ABSTRACT: This paper presents a discussion of the development of a middle-range nursing theory of the effects of music on physical activity and improved health outcomes. Due to the high rate of physical inactivity and the associated negative health outcomes worldwide, nurses need new evidence-based theories and interventions to increase physical activity. The theory of music, mood and movement (MMM) was developed from physical activity guidelines and music theory using the principles of statement and theory synthesis. The concepts of music, physical activity and health outcomes were searched using the CINAHL, MEDLINE, ProQuest Nursing and Allied Health Source, PsycINFO and Cochrane Library databases covering the years 1975-2008. The theory of MMM was synthesized by combining the psychological and physiological responses of music to increase physical activity and improve health outcomes. It proposes that music alters mood, is a cue for movement, and makes physical activity more enjoyable leading to improved health outcomes of weight, blood pressure, blood sugar and cardiovascular risk factor management, and improved quality of life. As it was developed from the physical activity guidelines, the middle-range theory is prescriptive, produces testable hypotheses, and can guide nursing research and practice. The middle-range theory needs to be tested to determine its usefulness for nurses to develop physical activity programmes to improve health outcomes across various cultures.Journal of Advanced Nursing 10/2009; 65(10):2249-57. DOI:10.1111/j.1365-2648.2009.05108.x · 1.74 Impact Factor
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- "La musicothérapie pourrait améliorer l'état psychophysiologique par un effet de relaxation et une sensation de bien-être qu'elle procure. Quelques études ont été réalisées pour évaluer l'effet d'une séance de musicothérapie chez les patients en réanimation sous ventilation mécanique      . Les résultats de ces études montrent que la musique diminue l'anxiété, l'agitation et la douleur. "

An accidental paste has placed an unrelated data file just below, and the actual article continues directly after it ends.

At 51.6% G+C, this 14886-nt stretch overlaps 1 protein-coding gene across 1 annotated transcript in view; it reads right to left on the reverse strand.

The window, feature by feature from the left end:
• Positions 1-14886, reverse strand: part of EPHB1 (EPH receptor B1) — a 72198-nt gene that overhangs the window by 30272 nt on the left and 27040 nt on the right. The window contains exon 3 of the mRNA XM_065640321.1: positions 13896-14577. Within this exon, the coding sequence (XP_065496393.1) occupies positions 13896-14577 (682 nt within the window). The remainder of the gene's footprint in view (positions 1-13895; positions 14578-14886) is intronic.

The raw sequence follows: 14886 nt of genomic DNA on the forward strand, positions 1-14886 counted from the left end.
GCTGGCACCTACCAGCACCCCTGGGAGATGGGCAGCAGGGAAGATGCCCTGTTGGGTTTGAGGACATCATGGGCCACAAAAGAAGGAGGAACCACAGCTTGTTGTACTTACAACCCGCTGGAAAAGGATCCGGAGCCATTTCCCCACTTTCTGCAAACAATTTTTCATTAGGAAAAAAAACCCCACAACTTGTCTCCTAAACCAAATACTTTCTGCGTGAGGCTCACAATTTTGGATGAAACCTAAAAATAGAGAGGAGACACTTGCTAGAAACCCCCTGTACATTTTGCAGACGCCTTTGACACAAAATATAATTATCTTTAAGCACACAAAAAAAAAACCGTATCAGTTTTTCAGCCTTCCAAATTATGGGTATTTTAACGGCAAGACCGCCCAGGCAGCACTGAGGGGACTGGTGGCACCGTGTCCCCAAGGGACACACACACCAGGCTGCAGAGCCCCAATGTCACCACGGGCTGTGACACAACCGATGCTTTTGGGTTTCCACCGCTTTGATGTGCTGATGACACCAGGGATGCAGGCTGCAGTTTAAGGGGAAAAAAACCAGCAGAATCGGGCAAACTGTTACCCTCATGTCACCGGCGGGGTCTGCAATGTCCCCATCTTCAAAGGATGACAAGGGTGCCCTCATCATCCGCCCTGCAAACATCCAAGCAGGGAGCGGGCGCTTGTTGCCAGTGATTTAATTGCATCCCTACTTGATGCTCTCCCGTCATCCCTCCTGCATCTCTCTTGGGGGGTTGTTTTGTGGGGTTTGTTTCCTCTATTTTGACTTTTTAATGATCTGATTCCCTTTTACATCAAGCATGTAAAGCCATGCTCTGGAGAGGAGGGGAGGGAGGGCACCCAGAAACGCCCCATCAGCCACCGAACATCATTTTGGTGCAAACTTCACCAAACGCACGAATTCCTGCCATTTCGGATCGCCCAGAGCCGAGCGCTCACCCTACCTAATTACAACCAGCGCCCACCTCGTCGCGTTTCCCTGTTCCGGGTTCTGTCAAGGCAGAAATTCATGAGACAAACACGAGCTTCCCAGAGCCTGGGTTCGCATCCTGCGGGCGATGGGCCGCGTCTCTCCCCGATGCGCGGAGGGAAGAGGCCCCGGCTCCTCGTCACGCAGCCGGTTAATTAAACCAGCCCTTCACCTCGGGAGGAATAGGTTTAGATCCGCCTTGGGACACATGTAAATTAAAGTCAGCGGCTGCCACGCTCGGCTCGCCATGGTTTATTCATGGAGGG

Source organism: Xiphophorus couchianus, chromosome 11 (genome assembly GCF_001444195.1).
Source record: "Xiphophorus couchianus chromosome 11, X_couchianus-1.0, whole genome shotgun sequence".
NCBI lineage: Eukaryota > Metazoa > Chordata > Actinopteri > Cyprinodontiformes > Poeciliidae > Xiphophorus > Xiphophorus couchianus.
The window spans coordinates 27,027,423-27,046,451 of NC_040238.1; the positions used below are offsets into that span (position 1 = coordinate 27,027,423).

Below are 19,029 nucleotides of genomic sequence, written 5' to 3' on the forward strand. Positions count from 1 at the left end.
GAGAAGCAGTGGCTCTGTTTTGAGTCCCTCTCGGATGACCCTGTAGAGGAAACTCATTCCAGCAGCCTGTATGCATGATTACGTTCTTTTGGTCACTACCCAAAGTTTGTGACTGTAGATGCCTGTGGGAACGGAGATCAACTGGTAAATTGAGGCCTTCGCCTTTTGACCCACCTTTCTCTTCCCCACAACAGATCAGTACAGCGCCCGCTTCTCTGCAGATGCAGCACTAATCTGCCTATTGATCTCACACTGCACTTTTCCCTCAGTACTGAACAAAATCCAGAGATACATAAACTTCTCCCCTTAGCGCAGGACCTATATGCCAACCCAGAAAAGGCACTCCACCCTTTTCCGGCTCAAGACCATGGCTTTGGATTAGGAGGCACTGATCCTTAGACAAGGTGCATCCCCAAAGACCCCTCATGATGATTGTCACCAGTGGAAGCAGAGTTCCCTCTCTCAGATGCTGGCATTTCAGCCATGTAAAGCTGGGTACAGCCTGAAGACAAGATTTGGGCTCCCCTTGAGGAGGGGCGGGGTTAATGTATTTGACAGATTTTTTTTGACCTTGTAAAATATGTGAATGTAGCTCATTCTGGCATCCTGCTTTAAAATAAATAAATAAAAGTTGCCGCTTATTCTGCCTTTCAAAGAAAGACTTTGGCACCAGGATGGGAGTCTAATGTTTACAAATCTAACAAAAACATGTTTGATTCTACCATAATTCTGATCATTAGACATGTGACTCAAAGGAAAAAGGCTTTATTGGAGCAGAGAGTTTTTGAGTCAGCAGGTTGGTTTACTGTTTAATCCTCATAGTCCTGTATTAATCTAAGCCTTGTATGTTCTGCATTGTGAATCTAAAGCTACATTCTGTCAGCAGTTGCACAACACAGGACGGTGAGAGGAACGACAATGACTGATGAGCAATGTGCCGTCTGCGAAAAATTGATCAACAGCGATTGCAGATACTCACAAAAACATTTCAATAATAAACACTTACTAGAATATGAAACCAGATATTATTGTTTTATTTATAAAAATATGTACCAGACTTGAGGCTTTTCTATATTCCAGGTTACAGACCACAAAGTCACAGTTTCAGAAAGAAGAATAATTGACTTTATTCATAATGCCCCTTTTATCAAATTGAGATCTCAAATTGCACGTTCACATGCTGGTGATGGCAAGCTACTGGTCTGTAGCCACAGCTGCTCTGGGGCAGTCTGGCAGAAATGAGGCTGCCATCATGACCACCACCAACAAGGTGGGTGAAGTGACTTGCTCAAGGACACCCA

ABSTRACT: Music has been found to be an effective nonpharmacologic adjunct for managing anxiety and promoting relaxation in limited trials of critically ill patients. However, its effects have not been compared in intubated patients during weaning from mechanical ventilation with non-intubated patients spontaneously breathing. A cross-over randomized experimental design. Thirty patients were studied (intubated group n = 15, non-intubated group n = 15). Patients were randomized to receive either 20 minutes of uninterrupted rest or then 20 minutes of music therapy or the music therapy first and then the uninterrupted rest period. Patients selected a relaxing music of their choice from a selection including different types of music. Heart rate (HR), systolic blood pressure (SAP), respiratory rate (RR) and bispectral index (BIS score) were recorded each 5-min intervals throughout both periods (rest and music). Agitation/sedation state and pain were evaluated by the Richmond-Agitation-Sedation-Scale (RASS) and the Numerical-Rating-Scale (NRS) respectively, before and after each studied periods. Music have not been performed in five patients (5/35 = 14%). Music significantly decreased HR (88+/-15 vs 82+/-15, P<0.05), SAP (137+/-17 vs 128+/-14, P<0.05), RR (25+/-3 vs 22+/-4, P<0.05), BIS (94+/-5 vs 81+/-10, P<0.01), RASS (+0.1+/-0.7 vs -0.7+/-0.9, P<0.05) and NRS (4.4+/-1.7 vs 1.9+/-1.3, P<0.01) in both intubated and non-intubated groups whereas no significant change was observed during the rest period. The variations level studied parameters induced by music were comparable for the two groups. A single music therapy session was found to be effective for decreasing anxiety and promoting relaxation, as indicated by decreases in heart rate, blood pressure, BIS and respiratory rate over the intervention period in intubated patients during weaning phase.Annales francaises d'anesthesie et de reanimation 02/2007; 26(1):30-8. DOI:10.1016/j.annfar.2006.09.002 · 0.84 Impact Factor